Today I’m going to do something a little unusual for the Library of Antiquity. I’m going to review a Latin app called SPQR Latin Dictionary and Reader from romansgohome.com. The website has a lot of screenshots of the app in action plus a lot of information on the app’s different features, so I won’t cover everything the app can do today. Instead I’ll do a brief overview of the main features, and then share what I think are the best and most useful parts of the app.
In previous posts, we explained how to use the EBSCO-hosted version of L’Année Philologique as well as how to perform a basic search on its independent website. In this post, we’re tackling advanced searches. While I’m using the APh interface, a lot of the more conceptual considerations (like when and how to use parameters) can be applied to the EBSCO version as well. If your institution subscribes to EBSCO, you may want to review that post first; it includes slightly different search options than APh.
We’ve been covering L’Année Philologique over the last two posts, but you might wonder why you should bother to use a bibliographical database at all. Why can’t you just Google when you’re looking for sources? The short answer is that Google is primarily a search engine for the web. Google is not, and does not claim to be, a database of scholarly articles. Sure, Google Books and Google Scholar are specialized search engines designed to limit search results to articles and books, but they are not the same as an article database.
It’s the time of year when final papers and exams are looming, and students are starting to get nervous. We understand! Exams make us nervous, too, and receiving feedback, while useful, is always daunting. With that in mind, we asked around for the best study tips from real instructors. Read on and be prepared to get an A! Continue reading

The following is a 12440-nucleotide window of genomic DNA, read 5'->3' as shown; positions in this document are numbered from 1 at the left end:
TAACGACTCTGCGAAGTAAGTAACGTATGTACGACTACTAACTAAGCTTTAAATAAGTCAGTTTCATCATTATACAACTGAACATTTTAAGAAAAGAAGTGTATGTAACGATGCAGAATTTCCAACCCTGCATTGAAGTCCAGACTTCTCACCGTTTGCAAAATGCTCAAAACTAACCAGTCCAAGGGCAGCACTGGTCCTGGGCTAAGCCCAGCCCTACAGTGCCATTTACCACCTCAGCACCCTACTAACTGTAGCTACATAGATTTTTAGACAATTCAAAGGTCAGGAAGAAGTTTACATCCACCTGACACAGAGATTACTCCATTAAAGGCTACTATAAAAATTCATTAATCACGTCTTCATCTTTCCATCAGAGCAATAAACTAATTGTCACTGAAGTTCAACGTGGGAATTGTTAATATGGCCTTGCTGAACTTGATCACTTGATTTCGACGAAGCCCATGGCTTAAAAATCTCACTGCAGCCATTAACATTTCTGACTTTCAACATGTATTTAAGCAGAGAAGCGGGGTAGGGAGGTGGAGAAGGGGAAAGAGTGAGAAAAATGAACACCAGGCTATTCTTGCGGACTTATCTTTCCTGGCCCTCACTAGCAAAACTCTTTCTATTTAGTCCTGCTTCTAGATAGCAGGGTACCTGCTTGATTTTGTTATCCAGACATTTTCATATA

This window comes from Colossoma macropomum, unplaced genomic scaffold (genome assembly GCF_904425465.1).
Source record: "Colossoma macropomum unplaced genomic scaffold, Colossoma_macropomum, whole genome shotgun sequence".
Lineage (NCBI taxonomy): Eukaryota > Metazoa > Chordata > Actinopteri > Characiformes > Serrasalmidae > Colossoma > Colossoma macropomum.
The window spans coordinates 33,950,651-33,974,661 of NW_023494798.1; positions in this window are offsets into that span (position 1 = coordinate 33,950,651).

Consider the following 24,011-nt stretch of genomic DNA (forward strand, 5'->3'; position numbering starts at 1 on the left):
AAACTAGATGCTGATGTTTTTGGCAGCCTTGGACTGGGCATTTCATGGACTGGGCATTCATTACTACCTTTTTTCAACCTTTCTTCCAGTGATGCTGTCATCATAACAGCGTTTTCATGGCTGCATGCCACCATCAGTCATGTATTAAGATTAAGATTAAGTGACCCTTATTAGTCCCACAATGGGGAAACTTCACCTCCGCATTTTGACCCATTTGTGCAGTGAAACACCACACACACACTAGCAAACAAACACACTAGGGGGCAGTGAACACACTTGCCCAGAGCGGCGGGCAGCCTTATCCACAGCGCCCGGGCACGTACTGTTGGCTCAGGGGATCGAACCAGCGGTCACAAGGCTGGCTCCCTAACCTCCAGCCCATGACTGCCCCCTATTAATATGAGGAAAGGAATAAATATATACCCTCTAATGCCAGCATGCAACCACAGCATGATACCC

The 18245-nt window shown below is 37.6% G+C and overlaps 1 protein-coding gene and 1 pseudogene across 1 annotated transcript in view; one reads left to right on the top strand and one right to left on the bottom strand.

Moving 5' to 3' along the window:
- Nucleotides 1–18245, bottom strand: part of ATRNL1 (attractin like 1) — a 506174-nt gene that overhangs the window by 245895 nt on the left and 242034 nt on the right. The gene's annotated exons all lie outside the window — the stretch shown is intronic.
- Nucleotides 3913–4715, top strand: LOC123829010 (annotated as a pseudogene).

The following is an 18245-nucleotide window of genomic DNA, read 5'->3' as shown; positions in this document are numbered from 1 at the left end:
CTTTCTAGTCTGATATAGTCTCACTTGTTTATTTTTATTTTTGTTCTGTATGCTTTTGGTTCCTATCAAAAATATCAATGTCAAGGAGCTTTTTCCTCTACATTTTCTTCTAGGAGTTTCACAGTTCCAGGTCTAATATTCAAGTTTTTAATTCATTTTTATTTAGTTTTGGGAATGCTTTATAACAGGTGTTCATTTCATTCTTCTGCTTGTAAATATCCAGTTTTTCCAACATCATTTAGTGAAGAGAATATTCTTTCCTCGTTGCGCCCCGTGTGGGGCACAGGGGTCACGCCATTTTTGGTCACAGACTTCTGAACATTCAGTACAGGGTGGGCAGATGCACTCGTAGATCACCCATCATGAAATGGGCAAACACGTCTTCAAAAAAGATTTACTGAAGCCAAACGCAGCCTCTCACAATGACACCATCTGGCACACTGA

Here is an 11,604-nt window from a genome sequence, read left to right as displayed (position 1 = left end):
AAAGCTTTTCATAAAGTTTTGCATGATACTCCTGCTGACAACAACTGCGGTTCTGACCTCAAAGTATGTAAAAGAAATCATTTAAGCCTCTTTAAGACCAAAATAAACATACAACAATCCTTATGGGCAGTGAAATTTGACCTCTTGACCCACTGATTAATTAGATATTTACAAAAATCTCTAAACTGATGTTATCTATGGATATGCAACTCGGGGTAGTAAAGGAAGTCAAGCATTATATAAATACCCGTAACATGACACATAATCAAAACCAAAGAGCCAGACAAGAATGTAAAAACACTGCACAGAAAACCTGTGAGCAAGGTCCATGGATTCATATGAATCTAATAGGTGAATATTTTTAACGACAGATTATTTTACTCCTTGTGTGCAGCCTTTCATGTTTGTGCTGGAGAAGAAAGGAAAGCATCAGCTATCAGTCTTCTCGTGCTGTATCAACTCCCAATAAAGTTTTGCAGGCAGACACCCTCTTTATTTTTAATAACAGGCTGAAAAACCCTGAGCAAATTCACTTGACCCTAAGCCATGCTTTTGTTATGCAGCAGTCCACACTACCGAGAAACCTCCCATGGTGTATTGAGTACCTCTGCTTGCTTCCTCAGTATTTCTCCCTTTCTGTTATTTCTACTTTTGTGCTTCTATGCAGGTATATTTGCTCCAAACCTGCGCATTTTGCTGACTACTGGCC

In our last post, we discussed using the Classics database L’Année Philologique through its EBSCO host. But many institutions, particularly those with a dedicated Classics department, will subscribe to APh‘s own hosted service. This post offers advice for using it. If you’re not sure what APh is or why you should use it, read the previous post first and then come back here. Like the EBSCO version, APh Online is a subscription-only service, which means that you will need to access it through your institution’s library login. I’ll start my post with the assumption that you’ve logged in.
L’Année Philologique (APh) is a specialized bibliographic reference for all fields of Greek and Roman antiquity, published by the Société Internationale de Bibliographie Classique. It provides book, article, and review titles, authors, and abstracts for material published from 1924 to 2014 (it’s updated every year). APh is an actual print publication that most university libraries will (or used to) subscribe to if they offer undergraduate or graduate programs in any discipline of classical antiquity, but it is also available as an online database via two different interfaces. The first, EBSCO, is the interface that my library subscribes to and will be the topic of today’s post.
I admit it: when my librarian emailed excitedly about a new bibliography tool that we had access to, I wasn’t that excited. Like most classicists (I think), I’m pretty happy with using APh and JStor, as well as trawling through footnotes. But my students have always struggled with bibliography and they have a research paper coming up. It seemed like as good a time as any to check this new tool out, put together a user guide, and post it to our course website.
It turns out that sometimes librarians get excited for good reasons. Oxford Bibliographies (which are subscription-only) are useful for undergrads and more advanced researchers. While I wouldn’t use the site to stay current in my field of research, I’m planning on coming back to review some topics for teaching. And if you’re at the seminar or early-dissertation stage, well … you’re luckier than I was. Continue reading